Rupert Murdoch on Wednesday downplayed his fund-raising for Hillary Clinton, calling the upcoming $1,000-a-head breakfast no big deal.
“It will be pretty modest support and give our people a chance to hear her. She’s been a pretty effective senator, and if anybody wants to come and spend $1,000, welcome,” he said.
“It’s not a big deal. It’s not a million-dollar (a plate event) and it’s got nothing to do other than her Senate re-election,” the News Corp. chairman-CEO said during a conference call on his media conglom’s latest financials.
Prexy Peter Chernin sees the Fox network heading into the upfronts next week “in the most competitive position we’ve ever been in.” And advertisers, he said, are clamoring for new packages linking old and new media.
Execs said News Corp. is mulling an IPO of satcaster Sky Italia, which swung to a $69 million profit from a $21 million loss in the year-earlier quarter.
News Corp.’s profits more than doubled to $820 million.
Revenue rose 3% to $6.2 billion. Operating profit grew 14%, topping $1 billion for the first quarter ever.
But studio profits and revenue slipped to, respectively, $225 million and $1.4 billion on tough homevid comparisons with the previous year and release costs for “Big Momma’s House 2,” “The Hills Have Eyes” and “Ice Age: The Meltdown.”
Numbers “are in no way indicative of the strength of our film business,” Chernin said.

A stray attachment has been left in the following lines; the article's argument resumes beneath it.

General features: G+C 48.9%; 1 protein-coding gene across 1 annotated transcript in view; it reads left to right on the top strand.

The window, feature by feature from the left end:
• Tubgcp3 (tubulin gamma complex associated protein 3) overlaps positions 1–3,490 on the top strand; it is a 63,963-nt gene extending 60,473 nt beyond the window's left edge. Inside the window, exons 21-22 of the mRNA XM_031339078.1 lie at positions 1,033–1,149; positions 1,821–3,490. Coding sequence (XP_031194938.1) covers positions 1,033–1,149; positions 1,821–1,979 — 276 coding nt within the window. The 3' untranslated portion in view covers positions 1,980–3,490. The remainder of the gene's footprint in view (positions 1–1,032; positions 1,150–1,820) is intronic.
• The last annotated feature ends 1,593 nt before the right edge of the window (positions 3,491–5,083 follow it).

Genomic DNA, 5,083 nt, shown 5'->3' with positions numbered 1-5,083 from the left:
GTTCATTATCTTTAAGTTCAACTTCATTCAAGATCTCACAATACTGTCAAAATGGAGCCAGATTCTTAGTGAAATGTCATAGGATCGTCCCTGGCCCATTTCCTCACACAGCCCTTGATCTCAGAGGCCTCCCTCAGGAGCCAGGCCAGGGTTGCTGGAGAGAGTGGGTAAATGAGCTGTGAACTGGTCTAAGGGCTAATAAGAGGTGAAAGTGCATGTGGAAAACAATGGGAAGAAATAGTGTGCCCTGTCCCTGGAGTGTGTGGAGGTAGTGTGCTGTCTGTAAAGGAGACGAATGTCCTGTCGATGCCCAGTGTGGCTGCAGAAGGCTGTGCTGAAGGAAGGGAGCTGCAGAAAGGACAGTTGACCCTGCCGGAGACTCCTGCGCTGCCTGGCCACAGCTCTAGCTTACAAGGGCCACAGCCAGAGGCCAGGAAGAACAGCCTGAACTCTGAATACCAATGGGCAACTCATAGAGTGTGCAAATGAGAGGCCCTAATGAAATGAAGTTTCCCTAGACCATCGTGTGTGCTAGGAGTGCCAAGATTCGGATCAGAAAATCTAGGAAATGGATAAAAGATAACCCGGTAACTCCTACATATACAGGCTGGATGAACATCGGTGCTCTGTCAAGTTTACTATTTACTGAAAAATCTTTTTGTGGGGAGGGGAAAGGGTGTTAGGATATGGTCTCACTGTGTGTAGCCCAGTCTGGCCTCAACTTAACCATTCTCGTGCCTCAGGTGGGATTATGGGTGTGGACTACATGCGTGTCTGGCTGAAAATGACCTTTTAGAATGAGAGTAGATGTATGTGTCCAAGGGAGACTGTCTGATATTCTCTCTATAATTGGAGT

He noted that “Ice Age” has taken in $590 million in worldwide box office since its release March 31, the last day of News Corp.’s third quarter.
TV profits jumped 29% to $268 million.
Fox Broadcasting was “solidly profitable” vs. losses a year ago on ratings momentum and higher pricing — partly offset by higher programming costs for returning shows including “American Idol” and “24.”
Station profit was down 4%.
Income at Star (India and China) rose 28%. Revenue grew 14%.
Total TV revenue dipped to $1.3 billion from $1.4 billion. That’s largely because the year-earlier quarter included $170 million from the Super Bowl.
Chernin’s bullish on the upfront, saying Fox’s success goes well beyond the “Idol” phenomenon. He cited “House,” “Family Guy” and “24” and newbies “Prison Break,” “Bones” and “American Dad.” He anticipates ad dollars that will be freed up by the UPN-WB merger flowing to Fox.
This upfront is the first that sees major media companies, News Corp. in particular, aggressively working in the online and mobile space. Chernin said advertisers are looking for opportunities to link new media with traditional TV buys.
To that end, he said Fox hosted a pre-upfront presentation last month called Generation Fox about how to combine its various properties, including powerhouse MySpace.com and Mobizzo.
Chernin said the company expected to make a steady stream of announcements of deals for distributing Fox TV shows on new outlets.
Chernin also said Fox’s new mini-web venture, MyNetwork, has affiliate deals that clear it in 73% of the country — expected to be above 90% by launch.
Elsewhere in the News Corp. empire, the newspaper biz saw profits fall to $153 million from $186 million. Revenue was about flat at $1 billion.
Profit for publisher HarperCollins dipped by $4 million to $26 million. Revenue slipped 8% to $275 million.
Magazines/inserts saw revenue of $300 million, up from $283 million. Income of $90 million was up $11 million.
News Corp. also said the board voted to raise its current $3 billion stock repurchase program to $6 billion.
Company had already repurchased nearly $2.5 billion in stock under the program announced in June.